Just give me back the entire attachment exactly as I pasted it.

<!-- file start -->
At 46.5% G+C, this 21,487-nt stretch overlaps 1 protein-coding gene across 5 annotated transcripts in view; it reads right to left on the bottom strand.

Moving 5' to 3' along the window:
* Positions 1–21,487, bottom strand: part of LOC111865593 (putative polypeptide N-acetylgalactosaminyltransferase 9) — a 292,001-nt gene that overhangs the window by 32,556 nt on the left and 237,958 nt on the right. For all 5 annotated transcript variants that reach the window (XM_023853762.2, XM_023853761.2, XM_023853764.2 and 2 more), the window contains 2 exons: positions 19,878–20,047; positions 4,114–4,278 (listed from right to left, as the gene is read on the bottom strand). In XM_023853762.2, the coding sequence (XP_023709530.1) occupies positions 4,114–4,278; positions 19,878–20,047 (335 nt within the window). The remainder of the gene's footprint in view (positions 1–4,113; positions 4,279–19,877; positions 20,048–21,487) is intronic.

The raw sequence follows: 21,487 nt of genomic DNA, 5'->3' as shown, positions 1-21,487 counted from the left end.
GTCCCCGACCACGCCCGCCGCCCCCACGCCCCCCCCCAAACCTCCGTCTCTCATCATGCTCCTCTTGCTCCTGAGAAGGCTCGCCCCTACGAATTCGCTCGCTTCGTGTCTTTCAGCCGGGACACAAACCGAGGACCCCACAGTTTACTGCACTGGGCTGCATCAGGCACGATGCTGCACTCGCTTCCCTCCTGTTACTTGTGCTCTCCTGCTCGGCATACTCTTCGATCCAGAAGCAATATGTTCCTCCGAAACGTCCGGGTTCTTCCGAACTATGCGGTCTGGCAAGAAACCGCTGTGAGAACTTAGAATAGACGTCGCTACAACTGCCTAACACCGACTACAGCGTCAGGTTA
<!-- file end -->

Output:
At 46.5% G+C, this 21,487-nt stretch overlaps 1 protein-coding gene across 5 annotated transcripts in view; it reads right to left on the bottom strand.

Moving 5' to 3' along the window:
* Positions 1–21,487, bottom strand: part of LOC111865593 (putative polypeptide N-acetylgalactosaminyltransferase 9) — a 292,001-nt gene that overhangs the window by 32,556 nt on the left and 237,958 nt on the right. For all 5 annotated transcript variants that reach the window (XM_023853762.2, XM_023853761.2, XM_023853764.2 and 2 more), the window contains 2 exons: positions 19,878–20,047; positions 4,114–4,278 (listed from right to left, as the gene is read on the bottom strand). In XM_023853762.2, the coding sequence (XP_023709530.1) occupies positions 4,114–4,278; positions 19,878–20,047 (335 nt within the window). The remainder of the gene's footprint in view (positions 1–4,113; positions 4,279–19,877; positions 20,048–21,487) is intronic.

The raw sequence follows: 21,487 nt of genomic DNA, 5'->3' as shown, positions 1-21,487 counted from the left end.
GTCCCCGACCACGCCCGCCGCCCCCACGCCCCCCCCCAAACCTCCGTCTCTCATCATGCTCCTCTTGCTCCTGAGAAGGCTCGCCCCTACGAATTCGCTCGCTTCGTGTCTTTCAGCCGGGACACAAACCGAGGACCCCACAGTTTACTGCACTGGGCTGCATCAGGCACGATGCTGCACTCGCTTCCCTCCTGTTACTTGTGCTCTCCTGCTCGGCATACTCTTCGATCCAGAAGCAATATGTTCCTCCGAAACGTCCGGGTTCTTCCGAACTATGCGGTCTGGCAAGAAACCGCTGTGAGAACTTAGAATAGACGTCGCTACAACTGCCTAACACCGACTACAGCGTCAGGTTA